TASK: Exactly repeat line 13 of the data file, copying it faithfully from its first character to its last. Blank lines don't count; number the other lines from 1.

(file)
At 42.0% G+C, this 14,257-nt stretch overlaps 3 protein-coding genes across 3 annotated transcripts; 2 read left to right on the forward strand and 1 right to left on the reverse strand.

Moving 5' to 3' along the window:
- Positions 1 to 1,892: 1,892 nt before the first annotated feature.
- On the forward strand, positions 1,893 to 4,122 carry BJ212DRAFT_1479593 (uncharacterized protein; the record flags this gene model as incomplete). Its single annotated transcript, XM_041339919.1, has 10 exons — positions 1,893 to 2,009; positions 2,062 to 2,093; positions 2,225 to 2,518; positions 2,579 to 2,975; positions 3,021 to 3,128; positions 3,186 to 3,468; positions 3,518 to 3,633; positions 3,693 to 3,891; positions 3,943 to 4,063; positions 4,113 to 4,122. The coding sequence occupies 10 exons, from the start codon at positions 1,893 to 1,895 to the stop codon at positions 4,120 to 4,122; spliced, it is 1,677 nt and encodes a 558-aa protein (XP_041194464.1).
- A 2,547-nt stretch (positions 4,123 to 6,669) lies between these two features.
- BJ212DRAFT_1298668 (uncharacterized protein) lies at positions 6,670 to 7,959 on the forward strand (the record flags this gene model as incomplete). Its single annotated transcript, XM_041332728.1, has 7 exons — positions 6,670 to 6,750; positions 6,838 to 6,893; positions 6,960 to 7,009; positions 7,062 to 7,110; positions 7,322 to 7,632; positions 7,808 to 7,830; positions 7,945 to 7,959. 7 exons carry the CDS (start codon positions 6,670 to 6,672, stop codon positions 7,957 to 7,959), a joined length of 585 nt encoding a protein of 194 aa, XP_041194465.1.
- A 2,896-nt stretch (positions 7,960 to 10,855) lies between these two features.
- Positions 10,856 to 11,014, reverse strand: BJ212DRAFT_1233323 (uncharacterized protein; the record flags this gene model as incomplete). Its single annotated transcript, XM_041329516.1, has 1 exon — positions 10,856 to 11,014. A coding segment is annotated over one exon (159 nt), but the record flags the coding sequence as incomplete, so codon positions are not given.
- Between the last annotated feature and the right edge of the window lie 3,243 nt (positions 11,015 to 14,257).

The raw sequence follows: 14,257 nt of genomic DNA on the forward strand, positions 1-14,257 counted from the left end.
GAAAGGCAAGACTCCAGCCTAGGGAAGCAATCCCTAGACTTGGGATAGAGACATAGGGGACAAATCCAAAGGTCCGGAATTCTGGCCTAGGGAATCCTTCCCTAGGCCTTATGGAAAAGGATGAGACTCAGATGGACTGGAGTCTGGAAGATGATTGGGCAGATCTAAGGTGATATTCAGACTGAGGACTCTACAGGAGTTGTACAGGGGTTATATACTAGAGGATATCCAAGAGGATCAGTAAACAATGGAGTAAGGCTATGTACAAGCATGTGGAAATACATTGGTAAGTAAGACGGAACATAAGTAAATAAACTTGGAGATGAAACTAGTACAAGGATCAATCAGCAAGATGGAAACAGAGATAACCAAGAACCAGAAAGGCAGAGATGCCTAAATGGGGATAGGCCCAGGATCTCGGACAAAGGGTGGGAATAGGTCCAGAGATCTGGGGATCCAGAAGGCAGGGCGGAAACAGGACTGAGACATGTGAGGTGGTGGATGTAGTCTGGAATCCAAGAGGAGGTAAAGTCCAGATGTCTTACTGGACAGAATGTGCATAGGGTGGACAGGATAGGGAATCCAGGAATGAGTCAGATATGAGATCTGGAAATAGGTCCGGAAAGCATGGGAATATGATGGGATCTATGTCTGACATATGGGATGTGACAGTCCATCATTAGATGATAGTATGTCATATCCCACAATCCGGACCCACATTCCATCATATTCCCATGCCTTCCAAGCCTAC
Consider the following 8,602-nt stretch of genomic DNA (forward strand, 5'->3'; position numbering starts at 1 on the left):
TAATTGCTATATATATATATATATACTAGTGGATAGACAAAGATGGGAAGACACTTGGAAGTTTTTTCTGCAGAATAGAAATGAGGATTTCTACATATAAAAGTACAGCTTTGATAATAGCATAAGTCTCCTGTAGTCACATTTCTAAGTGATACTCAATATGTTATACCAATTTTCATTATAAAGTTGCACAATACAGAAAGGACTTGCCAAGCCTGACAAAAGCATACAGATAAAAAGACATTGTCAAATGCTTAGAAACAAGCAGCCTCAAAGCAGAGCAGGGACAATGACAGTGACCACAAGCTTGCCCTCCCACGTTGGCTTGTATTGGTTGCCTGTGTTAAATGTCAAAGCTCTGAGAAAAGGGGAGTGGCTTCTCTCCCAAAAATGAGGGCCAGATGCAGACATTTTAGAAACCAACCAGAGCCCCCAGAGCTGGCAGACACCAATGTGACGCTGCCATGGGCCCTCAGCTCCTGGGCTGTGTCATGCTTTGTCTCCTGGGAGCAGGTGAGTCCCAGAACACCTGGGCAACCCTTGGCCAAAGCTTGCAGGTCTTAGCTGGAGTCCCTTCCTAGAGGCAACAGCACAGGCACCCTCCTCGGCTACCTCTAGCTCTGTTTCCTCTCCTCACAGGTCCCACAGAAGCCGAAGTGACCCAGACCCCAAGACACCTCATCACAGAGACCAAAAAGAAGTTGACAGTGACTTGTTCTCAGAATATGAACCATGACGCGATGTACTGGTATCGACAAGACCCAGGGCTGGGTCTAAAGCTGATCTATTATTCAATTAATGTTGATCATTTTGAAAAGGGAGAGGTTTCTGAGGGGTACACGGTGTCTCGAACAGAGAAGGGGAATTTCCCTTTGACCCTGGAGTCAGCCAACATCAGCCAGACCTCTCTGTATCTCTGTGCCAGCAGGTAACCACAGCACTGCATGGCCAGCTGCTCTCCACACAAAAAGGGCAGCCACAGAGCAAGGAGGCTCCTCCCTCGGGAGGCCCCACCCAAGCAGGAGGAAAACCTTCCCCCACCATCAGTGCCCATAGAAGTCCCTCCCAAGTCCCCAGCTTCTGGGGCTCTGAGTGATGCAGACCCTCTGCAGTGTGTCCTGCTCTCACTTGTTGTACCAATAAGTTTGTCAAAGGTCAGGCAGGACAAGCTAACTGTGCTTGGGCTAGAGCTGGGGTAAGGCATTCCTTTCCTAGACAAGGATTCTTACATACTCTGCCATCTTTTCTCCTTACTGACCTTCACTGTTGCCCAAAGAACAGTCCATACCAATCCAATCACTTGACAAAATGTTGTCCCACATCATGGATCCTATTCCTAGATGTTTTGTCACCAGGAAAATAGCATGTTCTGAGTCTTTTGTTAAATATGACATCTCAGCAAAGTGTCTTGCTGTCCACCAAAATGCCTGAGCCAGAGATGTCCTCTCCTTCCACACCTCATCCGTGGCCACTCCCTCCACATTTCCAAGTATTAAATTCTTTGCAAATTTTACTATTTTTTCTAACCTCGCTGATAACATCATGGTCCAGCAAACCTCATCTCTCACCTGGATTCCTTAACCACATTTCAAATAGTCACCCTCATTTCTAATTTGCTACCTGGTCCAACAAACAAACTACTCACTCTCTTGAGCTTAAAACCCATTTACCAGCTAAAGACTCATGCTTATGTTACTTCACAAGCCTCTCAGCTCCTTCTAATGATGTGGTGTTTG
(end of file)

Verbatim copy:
TAATTGCTATATATATATATATATACTAGTGGATAGACAAAGATGGGAAGACACTTGGAAGTTTTTTCTGCAGAATAGAAATGAGGATTTCTACATATAAAAGTACAGCTTTGATAATAGCATAAGTCTCCTGTAGTCACATTTCTAAGTGATACTCAATATGTTATACCAATTTTCATTATAAAGTTGCACAATACAGAAAGGACTTGCCAAGCCTGACAAAAGCATACAGATAAAAAGACATTGTCAAATGCTTAGAAACAAGCAGCCTCAAAGCAGAGCAGGGACAATGACAGTGACCACAAGCTTGCCCTCCCACGTTGGCTTGTATTGGTTGCCTGTGTTAAATGTCAAAGCTCTGAGAAAAGGGGAGTGGCTTCTCTCCCAAAAATGAGGGCCAGATGCAGACATTTTAGAAACCAACCAGAGCCCCCAGAGCTGGCAGACACCAATGTGACGCTGCCATGGGCCCTCAGCTCCTGGGCTGTGTCATGCTTTGTCTCCTGGGAGCAGGTGAGTCCCAGAACACCTGGGCAACCCTTGGCCAAAGCTTGCAGGTCTTAGCTGGAGTCCCTTCCTAGAGGCAACAGCACAGGCACCCTCCTCGGCTACCTCTAGCTCTGTTTCCTCTCCTCACAGGTCCCACAGAAGCCGAAGTGACCCAGACCCCAAGACACCTCATCACAGAGACCAAAAAGAAGTTGACAGTGACTTGTTCTCAGAATATGAACCATGACGCGATGTACTGGTATCGACAAGACCCAGGGCTGGGTCTAAAGCTGATCTATTATTCAATTAATGTTGATCATTTTGAAAAGGGAGAGGTTTCTGAGGGGTACACGGTGTCTCGAACAGAGAAGGGGAATTTCCCTTTGACCCTGGAGTCAGCCAACATCAGCCAGACCTCTCTGTATCTCTGTGCCAGCAGGTAACCACAGCACTGCATGGCCAGCTGCTCTCCACACAAAAAGGGCAGCCACAGAGCAAGGAGGCTCCTCCCTCGGGAGGCCCCACCCAAGCAGGAGGAAAACCTTCCCCCACCATCAGTGCCCATAGAAGTCCCTCCCAAGTCCCCAGCTTCTGGGGCTCTGAGTGATGCAGACCCTCTGCAGTGTGTCCTGCTCTCACTTGTTGTACCAATAAGTTTGTCAAAGGTCAGGCAGGACAAGCTAACTGTGCTTGGGCTAGAGCTGGGGTAAGGCATTCCTTTCCTAGACAAGGATTCTTACATACTCTGCCATCTTTTCTCCTTACTGACCTTCACTGTTGCCCAAAGAACAGTCCATACCAATCCAATCACTTGACAAAATGTTGTCCCACATCATGGATCCTATTCCTAGATGTTTTGTCACCAGGAAAATAGCATGTTCTGAGTCTTTTGTTAAATATGACATCTCAGCAAAGTGTCTTGCTGTCCACCAAAATGCCTGAGCCAGAGATGTCCTCTCCTTCCACACCTCATCCGTGGCCACTCCCTCCACATTTCCAAGTATTAAATTCTTTGCAAATTTTACTATTTTTTCTAACCTCGCTGATAACATCATGGTCCAGCAAACCTCATCTCTCACCTGGATTCCTTAACCACATTTCAAATAGTCACCCTCATTTCTAATTTGCTACCTGGTCCAACAAACAAACTACTCACTCTCTTGAGCTTAAAACCCATTTACCAGCTAAAGACTCATGCTTATGTTACTTCACAAGCCTCTCAGCTCCTTCTAATGATGTGGTGTTTG